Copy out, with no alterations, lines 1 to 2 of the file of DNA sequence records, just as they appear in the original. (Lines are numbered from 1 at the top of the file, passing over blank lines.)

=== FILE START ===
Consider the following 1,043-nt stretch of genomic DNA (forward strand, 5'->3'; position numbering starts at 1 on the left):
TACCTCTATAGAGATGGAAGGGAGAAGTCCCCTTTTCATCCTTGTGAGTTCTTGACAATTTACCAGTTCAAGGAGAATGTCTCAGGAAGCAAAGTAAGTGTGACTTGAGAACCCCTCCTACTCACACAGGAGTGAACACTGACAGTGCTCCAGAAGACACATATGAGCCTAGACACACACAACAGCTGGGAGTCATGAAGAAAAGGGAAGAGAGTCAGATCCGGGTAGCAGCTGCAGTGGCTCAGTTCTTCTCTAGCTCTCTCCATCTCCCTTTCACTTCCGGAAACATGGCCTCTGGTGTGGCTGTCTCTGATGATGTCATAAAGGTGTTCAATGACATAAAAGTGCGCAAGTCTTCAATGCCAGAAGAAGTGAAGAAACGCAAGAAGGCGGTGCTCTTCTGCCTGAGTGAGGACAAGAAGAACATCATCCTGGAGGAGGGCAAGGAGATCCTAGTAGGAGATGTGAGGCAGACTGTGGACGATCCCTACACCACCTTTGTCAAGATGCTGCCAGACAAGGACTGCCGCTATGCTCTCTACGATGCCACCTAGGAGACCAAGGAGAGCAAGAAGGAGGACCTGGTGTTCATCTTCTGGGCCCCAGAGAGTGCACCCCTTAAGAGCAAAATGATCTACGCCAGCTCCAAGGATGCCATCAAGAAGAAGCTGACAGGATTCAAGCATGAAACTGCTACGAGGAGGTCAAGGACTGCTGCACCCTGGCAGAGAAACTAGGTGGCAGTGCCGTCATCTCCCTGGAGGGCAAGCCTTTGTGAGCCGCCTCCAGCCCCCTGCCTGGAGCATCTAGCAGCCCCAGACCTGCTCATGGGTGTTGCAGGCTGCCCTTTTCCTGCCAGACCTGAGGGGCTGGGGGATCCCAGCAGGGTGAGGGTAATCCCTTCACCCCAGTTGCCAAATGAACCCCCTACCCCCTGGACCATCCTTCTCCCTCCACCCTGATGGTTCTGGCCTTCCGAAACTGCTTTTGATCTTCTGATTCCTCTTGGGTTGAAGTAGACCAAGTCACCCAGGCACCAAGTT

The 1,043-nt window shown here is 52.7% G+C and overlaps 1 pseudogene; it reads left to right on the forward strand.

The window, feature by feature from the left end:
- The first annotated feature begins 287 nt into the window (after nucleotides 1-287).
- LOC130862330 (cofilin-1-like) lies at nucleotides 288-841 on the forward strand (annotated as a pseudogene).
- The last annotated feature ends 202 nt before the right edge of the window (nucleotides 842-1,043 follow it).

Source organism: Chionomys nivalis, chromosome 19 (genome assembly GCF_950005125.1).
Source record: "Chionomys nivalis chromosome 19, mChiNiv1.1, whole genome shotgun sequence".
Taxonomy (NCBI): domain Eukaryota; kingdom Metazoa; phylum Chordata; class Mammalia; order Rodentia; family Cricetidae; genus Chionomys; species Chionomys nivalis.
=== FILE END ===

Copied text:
Consider the following 1,043-nt stretch of genomic DNA (forward strand, 5'->3'; position numbering starts at 1 on the left):
TACCTCTATAGAGATGGAAGGGAGAAGTCCCCTTTTCATCCTTGTGAGTTCTTGACAATTTACCAGTTCAAGGAGAATGTCTCAGGAAGCAAAGTAAGTGTGACTTGAGAACCCCTCCTACTCACACAGGAGTGAACACTGACAGTGCTCCAGAAGACACATATGAGCCTAGACACACACAACAGCTGGGAGTCATGAAGAAAAGGGAAGAGAGTCAGATCCGGGTAGCAGCTGCAGTGGCTCAGTTCTTCTCTAGCTCTCTCCATCTCCCTTTCACTTCCGGAAACATGGCCTCTGGTGTGGCTGTCTCTGATGATGTCATAAAGGTGTTCAATGACATAAAAGTGCGCAAGTCTTCAATGCCAGAAGAAGTGAAGAAACGCAAGAAGGCGGTGCTCTTCTGCCTGAGTGAGGACAAGAAGAACATCATCCTGGAGGAGGGCAAGGAGATCCTAGTAGGAGATGTGAGGCAGACTGTGGACGATCCCTACACCACCTTTGTCAAGATGCTGCCAGACAAGGACTGCCGCTATGCTCTCTACGATGCCACCTAGGAGACCAAGGAGAGCAAGAAGGAGGACCTGGTGTTCATCTTCTGGGCCCCAGAGAGTGCACCCCTTAAGAGCAAAATGATCTACGCCAGCTCCAAGGATGCCATCAAGAAGAAGCTGACAGGATTCAAGCATGAAACTGCTACGAGGAGGTCAAGGACTGCTGCACCCTGGCAGAGAAACTAGGTGGCAGTGCCGTCATCTCCCTGGAGGGCAAGCCTTTGTGAGCCGCCTCCAGCCCCCTGCCTGGAGCATCTAGCAGCCCCAGACCTGCTCATGGGTGTTGCAGGCTGCCCTTTTCCTGCCAGACCTGAGGGGCTGGGGGATCCCAGCAGGGTGAGGGTAATCCCTTCACCCCAGTTGCCAAATGAACCCCCTACCCCCTGGACCATCCTTCTCCCTCCACCCTGATGGTTCTGGCCTTCCGAAACTGCTTTTGATCTTCTGATTCCTCTTGGGTTGAAGTAGACCAAGTCACCCAGGCACCAAGTT